Martin, Sarah; Valdés Hernández, Maria. (2017). Data extraction and analysis of the systematic search on gender differences on brain MRI structures and connectivity, 2000-2017 [dataset]. University of Edinburgh, Centre for Clinical Brain Sciences, Department of Neuroimaging Sciences. http://dx.doi.org/10.7488/ds/2053.
Magnetic resonance imaging (MRI) is an invaluable imaging technique used in medicine, generating images of structures inside the body. The images produced are used to examine almost any part of the body and are essential in diagnosing conditions, planning treatments and assessing treatment effectivity. The development of MRI has allowed for great advancements in health and biomedical research. In particular, it has granted us better opportunities to expand our knowledge of the intricate workings of the human brain, relating to its structure and function. Of particular interest both in neuroscience and society, is how structures and connectivity within the brain might differ between men and women, and whether these differences contribute to the differences demonstrated by men and women in their personality traits, behaviors and emotions.
Previous MRI-based studies consistently report sex differences in overall brain size. Indeed, it is widely acknowledged that male brains are approximately 9-12% larger compared to female brains. However, published literature addressing whether differences exist in more defined sub-regions of the brain is highly inconclusive and recent research efforts by Joel et al. (2015) have challenged the broadly conceived idea that human brains are distinctly ‘male’ or ‘female’.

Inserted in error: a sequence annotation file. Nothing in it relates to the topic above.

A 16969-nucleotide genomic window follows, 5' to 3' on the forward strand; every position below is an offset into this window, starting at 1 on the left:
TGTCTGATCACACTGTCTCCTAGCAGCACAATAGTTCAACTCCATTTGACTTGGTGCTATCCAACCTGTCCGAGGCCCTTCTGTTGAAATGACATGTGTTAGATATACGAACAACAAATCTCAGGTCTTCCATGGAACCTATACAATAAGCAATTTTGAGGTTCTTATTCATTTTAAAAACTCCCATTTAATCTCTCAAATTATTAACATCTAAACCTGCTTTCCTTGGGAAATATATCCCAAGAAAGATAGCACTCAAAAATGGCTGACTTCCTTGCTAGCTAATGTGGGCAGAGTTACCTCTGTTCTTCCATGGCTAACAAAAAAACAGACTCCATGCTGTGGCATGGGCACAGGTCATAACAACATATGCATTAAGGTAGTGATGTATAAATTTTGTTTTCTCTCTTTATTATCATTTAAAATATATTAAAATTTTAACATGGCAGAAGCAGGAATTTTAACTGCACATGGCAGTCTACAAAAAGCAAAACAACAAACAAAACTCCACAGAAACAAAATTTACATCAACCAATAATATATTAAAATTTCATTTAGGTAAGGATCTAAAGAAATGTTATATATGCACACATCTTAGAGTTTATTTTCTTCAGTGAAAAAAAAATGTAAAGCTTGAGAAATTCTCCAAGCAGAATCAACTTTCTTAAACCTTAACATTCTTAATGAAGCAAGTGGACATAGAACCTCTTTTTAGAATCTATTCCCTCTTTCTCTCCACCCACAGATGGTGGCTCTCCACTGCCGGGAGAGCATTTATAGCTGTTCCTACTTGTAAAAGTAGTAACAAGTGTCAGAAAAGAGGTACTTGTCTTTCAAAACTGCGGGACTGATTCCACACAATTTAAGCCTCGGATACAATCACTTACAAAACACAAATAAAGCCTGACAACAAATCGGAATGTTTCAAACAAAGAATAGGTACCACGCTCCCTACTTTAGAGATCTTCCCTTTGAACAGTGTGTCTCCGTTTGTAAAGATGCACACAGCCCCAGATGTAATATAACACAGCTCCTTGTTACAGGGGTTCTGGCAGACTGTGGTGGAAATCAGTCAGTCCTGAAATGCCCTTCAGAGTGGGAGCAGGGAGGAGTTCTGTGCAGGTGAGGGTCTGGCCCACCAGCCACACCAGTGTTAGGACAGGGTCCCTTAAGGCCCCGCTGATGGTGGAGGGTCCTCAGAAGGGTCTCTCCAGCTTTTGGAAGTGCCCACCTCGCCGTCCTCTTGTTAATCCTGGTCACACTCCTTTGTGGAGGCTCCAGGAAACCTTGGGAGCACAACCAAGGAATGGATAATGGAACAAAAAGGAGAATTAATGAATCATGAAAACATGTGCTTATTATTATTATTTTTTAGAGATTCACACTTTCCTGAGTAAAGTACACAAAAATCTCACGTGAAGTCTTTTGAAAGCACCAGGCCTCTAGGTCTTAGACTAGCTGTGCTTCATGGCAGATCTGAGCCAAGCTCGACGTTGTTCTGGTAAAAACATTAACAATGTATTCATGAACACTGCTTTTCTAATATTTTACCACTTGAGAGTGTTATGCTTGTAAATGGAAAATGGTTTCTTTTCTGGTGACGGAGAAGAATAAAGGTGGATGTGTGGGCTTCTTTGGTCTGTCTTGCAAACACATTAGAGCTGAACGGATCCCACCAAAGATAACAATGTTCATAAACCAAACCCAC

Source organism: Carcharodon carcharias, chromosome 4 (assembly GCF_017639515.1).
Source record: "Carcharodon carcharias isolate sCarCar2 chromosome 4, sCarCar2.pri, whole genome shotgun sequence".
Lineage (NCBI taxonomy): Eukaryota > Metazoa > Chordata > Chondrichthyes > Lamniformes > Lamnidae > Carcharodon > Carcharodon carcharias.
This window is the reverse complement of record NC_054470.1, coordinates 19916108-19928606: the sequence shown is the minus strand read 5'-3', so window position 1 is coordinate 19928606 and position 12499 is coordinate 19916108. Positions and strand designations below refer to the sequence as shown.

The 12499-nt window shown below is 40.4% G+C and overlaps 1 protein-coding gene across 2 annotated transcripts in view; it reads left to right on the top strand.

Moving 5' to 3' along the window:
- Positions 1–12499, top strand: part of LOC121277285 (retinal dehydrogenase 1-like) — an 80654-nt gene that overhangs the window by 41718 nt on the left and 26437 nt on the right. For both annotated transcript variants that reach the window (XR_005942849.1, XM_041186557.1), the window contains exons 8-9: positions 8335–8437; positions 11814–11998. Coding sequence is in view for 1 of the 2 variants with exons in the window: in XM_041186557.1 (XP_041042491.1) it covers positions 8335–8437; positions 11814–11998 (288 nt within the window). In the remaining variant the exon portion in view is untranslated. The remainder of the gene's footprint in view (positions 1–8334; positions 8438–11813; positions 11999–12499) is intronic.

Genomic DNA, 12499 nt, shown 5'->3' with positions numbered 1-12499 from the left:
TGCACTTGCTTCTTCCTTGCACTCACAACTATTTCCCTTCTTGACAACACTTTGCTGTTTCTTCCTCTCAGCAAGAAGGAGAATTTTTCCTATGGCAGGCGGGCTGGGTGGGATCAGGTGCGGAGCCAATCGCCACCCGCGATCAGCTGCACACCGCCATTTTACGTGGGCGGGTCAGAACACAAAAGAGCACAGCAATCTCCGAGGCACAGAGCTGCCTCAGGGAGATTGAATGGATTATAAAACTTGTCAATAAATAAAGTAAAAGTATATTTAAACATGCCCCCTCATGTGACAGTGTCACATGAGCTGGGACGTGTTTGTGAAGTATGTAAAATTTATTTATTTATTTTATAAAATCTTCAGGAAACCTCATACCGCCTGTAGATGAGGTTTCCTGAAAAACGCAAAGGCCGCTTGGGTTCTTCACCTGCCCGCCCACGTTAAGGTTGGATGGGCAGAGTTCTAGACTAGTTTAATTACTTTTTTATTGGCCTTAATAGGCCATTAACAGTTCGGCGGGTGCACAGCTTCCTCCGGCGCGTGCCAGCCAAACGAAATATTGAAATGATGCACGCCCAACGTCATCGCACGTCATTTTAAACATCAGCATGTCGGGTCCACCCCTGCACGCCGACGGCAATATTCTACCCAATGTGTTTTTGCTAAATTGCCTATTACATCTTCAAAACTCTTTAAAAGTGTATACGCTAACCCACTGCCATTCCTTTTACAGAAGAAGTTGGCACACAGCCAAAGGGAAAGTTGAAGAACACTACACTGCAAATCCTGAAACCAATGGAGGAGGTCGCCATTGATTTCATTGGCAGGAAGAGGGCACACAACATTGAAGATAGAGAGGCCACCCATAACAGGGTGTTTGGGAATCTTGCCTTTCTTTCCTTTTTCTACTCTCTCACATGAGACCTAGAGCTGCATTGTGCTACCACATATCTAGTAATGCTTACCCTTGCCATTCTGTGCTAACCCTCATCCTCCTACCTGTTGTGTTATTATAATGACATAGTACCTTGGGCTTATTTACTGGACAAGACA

Many factors can contribute to the reporting of inconsistent findings across studies, including variations in study design, duplicate reporting of results in more than one publication and selective reporting of favorable findings.
The goal of a systematic review is to address a specific research question and provide a thorough summary of the existing literature, through the collection and integration of multiple research studies. The selection of these studies for the review is based upon a structured methodological search, thereby preventing any bias in study selection. This review aimed to identify whether structural and connectivity differences exist between the brains of men and women based upon magnetic resonance imaging (MRI) data from existing literature, and in which regions these differences exist. After collating the data from 171 publications that were selected for inclusion, this review found that men and women demonstrate significant structural differences in the regions of the Broca area, cerebellum and in features related with disease throughout the brain. However, several factors including the number and age of subjects in each individual study as well as the MRI-imaging techniques and processing carried out heavily influence these findings. These results highlight the need for future neuroscientific research to account for the differences between men and women in regional brain areas. In addition, studies comprising large numbers of individuals at different stages across the lifespan and in which imaging methods are consistent and reproducible are required to allow more precise conclusions regarding specific sex differences that exist in the brain, where they exist and how they develop over time. Grasping a better understanding of how sex influences the brain will aid in efforts to identify the underlying mechanisms of the differences in the behavior of men and women, as well as in the differences between men and women in vulnerability to certain brain-related disorders.